The Bank of Canada has raised interest rates again, making it more difficult for people to get a mortgage at an affordable rate. The key overnight lending rate has been raised from 0.5% to 0.75%.
With that in mind it makes sense to me that people might want to consider buying a house in a region of Toronto which is often overlooked.
Leaside is a small but quiet neighbourhood right in the middle of Toronto. Most of the homes in Leaside are traditional detached two-storey designs dating from the 1930s and 1940s, all-brick constructed, with distinctive intermixing of cut stone around entryways and front bay windows. Homes in Leaside often have exterior details such as leaded glass windows, arched / peaked entrances and broad wooden door casings. Its a level of artistry that hasn't been seen in decades and for someone like myself who enjoys older architecture, a pleasure. Inside you will typically see traditional wooden mouldings, baseboards, and floors... the type of things you'd see when visiting your grandparents.
Or in my case, my parents' farm... or the 1920s apartment building I currently live in.
I look at the architecture of some of the homes in Leaside and I just drool. They're "perfect", almost idealized, like a Carl Schaefer painting.
Not all the homes in Leaside are what I'd call affordable. Some of the really nice homes are $900,000 or more. Depending on where you look however there are more economical alternatives. South Leaside has a variety of semis and bungalows with price ranges hovering around $500,000.
The reason for this is because Leaside is a good place for anyone in the upper middle-class wage bracket. So that means people like myself probably couldn't afford to live there... but I can still dream right?
Sure, its not the multi-million dollar homes of Rosedale... and its not one of the soon-to-be-a-slum condos by the waterfront either. Its just a nice quiet neighbourhood with the following perks:
#1. Conveniently close to both Yonge Street and the Don Valley Parkway. Commute time to downtown is 15-30 minutes.
#2. Cycling distance from downtown. In fact there's plenty of bicycle lanes and trails in the surrounding region. (As a bicycle mechanic, I appreciate these things.)
#3. Abundant local parkland. Serena Gundy Park, David A. Balfour Park, Moore Park Ravine, Flemingdon Park, Sunnybrook Park, Blythwood Ravine, Sherwood Park.
#4. Lots of local schools for children and teens. Maurice Cody School, Blythwood School, Bessborough Drive School, Rolph Road School, Leaside High School, Northern Secondary School, Marshall McLuhan Secondary, North Toronto CI, Don Mills CI.
#5. Oh and its only a short bicycle ride to the Ontario Science Centre, a huge chunk of parkland, fishing in the Don River and the archery range just south of the OSC (as someone who enjoys the sport of archery I can appreciate that).
The area is named after the Lea family from Lancashire, England who arrived in Canada in 1819. John and Mary Lea later built the first brick house in York township in 1829. In 1841 their son William later bought additional land and built an octagonal home which he dubbed "Leaside". The house is no longer there, but its location was where the Leaside Memorial Gardens is now.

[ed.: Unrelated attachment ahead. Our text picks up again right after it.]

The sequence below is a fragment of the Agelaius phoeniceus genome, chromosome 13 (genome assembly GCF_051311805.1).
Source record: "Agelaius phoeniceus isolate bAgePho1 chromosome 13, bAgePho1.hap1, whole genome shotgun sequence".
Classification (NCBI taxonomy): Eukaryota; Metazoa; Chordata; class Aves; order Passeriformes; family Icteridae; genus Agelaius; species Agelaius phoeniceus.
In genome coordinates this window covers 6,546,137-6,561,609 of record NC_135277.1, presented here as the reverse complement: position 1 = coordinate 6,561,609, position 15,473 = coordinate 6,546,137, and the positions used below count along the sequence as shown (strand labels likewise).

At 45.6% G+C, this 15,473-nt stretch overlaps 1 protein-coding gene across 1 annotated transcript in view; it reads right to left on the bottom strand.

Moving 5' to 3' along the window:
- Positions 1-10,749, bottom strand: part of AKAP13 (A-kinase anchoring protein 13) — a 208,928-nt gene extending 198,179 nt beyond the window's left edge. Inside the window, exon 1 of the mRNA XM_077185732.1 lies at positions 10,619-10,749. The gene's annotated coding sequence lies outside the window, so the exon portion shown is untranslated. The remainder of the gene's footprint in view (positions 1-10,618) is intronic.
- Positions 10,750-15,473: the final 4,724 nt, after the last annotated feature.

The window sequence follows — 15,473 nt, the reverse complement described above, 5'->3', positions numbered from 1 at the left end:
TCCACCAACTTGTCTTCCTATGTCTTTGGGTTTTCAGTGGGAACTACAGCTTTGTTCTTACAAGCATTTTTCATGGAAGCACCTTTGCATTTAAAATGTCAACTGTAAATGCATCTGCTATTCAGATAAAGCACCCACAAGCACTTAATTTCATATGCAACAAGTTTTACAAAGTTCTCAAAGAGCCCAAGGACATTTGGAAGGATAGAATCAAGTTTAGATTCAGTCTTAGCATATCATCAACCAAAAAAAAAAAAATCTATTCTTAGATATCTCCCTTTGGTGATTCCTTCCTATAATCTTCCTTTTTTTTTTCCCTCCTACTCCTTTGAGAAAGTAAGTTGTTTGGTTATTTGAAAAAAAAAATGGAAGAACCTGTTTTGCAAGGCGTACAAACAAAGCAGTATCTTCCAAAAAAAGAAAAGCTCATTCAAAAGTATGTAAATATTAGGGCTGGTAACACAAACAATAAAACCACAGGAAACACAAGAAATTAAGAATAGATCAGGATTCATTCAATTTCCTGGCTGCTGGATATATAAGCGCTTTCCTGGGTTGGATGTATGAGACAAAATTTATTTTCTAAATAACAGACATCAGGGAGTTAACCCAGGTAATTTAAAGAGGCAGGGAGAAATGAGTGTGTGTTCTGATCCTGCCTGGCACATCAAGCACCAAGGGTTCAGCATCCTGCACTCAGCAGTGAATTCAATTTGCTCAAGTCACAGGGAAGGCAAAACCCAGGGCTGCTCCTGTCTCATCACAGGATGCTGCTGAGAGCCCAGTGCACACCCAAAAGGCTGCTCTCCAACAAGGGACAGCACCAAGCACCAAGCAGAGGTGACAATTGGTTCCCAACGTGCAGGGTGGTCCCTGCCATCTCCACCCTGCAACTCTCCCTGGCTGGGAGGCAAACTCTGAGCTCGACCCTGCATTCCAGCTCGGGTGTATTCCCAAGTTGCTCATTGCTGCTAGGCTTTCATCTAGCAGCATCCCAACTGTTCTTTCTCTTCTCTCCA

I did manage to find a painting of the octagonal home however, shown here.
A lot has changed since Leaside was once prime farmland. Now there's three subway stations nearby, Eglinton, Davisville and Bayview, a plethora of restaurants, boutiques and a combination of small "family businesses" and larger retail stores.
The history of the area includes:
The Leaside Junction Station, one of the busiest train stations and train yards in Toronto from 1894 to 1969.
The Leaside Viaduct, a bridge built in 1927 across the Don Valley.
Residential construction in Leaside didn't begin until the 1930s. In 1967 Leaside became part of East York and eventualled was amalgamated with Toronto in 1997. The area is popular with families, since it has such quiet streets, very little crime and a large number of schools / parkland. Many parents consider it to be one of the ideal locations in Toronto to raise kids.
In the 1990s a number of "exclusive" condos and townhouses were built in the region, attracting more families to the area. Many of Leaside's local shops are geared towards children and mothers, although the area also boasts antique shops, specialty stores and pubs. There's also libraries, community centres, indoor ice arena and an indoor swimming pool, curling rink and an auditorium. The local Sunnybrook Park even has horseback riding stables.
Seriously, freaking horse stables! Who wouldn't want to live in Leaside???
Well, maybe if you were allergic to horses or you have Hippophobia (the fear of horses)... but otherwise, com'on! Leaside is like a dream neighbourhood most people can only fantasize about living in. Of course, if you have a good job and can afford to live there that is another matter entirely.
Learn more about Leaside here:
Leaside : Prime Toronto Neighbourhoods
Search Leaside Homes
A Brief History of Leaside
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